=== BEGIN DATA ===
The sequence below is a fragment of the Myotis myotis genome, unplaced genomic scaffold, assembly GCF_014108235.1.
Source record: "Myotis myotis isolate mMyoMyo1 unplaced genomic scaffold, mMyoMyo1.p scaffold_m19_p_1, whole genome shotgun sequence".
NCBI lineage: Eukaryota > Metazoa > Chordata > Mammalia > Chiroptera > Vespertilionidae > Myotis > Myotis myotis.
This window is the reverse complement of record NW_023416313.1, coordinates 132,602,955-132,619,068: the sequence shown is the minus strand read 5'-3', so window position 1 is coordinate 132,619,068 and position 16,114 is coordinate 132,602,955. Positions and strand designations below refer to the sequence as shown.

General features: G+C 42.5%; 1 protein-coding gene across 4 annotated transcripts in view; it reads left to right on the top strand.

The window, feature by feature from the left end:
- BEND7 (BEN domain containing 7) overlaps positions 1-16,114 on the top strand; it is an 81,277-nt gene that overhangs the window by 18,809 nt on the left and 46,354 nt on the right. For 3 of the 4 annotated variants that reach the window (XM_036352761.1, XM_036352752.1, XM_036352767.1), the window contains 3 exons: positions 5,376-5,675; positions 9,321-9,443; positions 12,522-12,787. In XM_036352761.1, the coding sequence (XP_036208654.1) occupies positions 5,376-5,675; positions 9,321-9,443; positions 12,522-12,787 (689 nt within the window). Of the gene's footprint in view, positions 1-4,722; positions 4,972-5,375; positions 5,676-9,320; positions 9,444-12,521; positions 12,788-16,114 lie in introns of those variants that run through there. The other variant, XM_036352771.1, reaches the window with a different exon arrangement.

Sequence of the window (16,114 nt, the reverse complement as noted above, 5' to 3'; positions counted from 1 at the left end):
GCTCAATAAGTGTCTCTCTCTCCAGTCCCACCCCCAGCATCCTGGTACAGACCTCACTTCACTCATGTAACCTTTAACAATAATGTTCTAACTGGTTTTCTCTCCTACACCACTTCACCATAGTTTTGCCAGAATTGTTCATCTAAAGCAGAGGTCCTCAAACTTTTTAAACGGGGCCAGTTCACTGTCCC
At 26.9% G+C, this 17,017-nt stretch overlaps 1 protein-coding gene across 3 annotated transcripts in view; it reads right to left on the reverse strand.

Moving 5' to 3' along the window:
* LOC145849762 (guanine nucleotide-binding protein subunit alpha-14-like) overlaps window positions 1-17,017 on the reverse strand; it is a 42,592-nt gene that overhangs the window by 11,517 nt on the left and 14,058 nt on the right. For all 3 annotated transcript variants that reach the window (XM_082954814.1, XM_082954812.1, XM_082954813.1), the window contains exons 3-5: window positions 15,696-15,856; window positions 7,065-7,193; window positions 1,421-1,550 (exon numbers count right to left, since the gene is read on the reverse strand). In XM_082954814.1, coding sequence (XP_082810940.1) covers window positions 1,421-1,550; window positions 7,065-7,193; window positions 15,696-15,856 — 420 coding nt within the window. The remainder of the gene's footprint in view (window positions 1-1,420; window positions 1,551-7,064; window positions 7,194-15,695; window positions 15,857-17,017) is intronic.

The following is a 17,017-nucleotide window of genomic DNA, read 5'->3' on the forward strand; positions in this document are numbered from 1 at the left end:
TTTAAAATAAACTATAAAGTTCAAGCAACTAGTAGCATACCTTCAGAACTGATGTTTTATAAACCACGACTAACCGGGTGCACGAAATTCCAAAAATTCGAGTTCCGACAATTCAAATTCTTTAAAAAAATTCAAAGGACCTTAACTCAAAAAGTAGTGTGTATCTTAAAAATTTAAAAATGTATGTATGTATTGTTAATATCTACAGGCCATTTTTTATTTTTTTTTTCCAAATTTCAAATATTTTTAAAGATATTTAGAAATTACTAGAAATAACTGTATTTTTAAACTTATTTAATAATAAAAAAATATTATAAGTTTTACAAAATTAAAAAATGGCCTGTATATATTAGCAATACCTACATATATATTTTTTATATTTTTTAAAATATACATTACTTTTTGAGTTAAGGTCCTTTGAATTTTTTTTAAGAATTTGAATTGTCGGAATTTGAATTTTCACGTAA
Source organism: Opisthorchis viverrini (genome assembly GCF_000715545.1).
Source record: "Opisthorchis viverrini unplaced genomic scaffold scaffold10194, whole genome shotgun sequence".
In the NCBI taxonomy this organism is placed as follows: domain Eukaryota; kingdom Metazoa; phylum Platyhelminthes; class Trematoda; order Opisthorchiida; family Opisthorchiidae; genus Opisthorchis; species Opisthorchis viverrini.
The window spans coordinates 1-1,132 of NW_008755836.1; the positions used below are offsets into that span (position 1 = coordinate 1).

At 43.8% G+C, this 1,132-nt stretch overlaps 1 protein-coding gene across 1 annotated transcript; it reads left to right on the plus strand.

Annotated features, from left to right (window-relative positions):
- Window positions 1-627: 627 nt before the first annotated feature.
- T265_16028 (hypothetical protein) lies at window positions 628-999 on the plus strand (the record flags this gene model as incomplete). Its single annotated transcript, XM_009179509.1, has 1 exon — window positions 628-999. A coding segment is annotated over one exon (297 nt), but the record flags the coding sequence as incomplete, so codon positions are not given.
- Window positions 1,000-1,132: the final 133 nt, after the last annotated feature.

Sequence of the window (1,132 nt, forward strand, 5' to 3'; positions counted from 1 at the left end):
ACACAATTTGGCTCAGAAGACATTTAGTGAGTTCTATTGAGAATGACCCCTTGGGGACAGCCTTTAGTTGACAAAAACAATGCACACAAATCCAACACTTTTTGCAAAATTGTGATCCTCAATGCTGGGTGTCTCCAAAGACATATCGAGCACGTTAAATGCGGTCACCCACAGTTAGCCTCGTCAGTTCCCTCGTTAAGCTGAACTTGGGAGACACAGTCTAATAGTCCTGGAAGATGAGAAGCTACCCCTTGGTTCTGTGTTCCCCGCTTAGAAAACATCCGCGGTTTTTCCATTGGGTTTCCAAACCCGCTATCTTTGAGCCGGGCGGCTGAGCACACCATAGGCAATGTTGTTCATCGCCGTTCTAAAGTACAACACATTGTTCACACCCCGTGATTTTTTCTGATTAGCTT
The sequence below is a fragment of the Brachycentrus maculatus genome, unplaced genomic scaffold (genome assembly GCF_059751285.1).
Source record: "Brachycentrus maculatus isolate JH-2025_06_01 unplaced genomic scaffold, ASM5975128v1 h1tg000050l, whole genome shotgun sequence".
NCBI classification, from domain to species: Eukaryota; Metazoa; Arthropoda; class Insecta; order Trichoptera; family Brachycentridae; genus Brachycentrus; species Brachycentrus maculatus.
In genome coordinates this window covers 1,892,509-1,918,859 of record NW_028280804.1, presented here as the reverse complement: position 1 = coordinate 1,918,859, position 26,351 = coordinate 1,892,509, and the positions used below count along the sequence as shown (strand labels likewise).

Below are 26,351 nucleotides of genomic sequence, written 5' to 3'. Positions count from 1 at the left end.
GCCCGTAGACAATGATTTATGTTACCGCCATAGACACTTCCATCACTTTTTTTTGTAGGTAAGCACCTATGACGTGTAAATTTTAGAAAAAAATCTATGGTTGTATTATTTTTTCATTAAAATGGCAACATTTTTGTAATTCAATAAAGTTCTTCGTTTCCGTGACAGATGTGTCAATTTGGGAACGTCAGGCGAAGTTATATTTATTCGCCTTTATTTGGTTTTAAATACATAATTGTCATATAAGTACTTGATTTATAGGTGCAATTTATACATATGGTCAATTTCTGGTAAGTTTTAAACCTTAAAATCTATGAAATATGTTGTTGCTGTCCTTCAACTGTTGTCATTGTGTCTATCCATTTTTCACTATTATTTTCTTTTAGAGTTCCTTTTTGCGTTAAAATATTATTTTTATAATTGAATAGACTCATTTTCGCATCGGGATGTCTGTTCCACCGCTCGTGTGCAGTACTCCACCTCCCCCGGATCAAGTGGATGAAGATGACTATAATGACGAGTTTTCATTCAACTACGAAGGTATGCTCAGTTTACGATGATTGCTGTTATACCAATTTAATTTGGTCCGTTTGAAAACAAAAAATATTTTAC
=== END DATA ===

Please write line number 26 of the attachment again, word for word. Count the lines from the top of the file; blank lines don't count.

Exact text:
The sequence below is a fragment of the Brachycentrus maculatus genome, unplaced genomic scaffold (genome assembly GCF_059751285.1).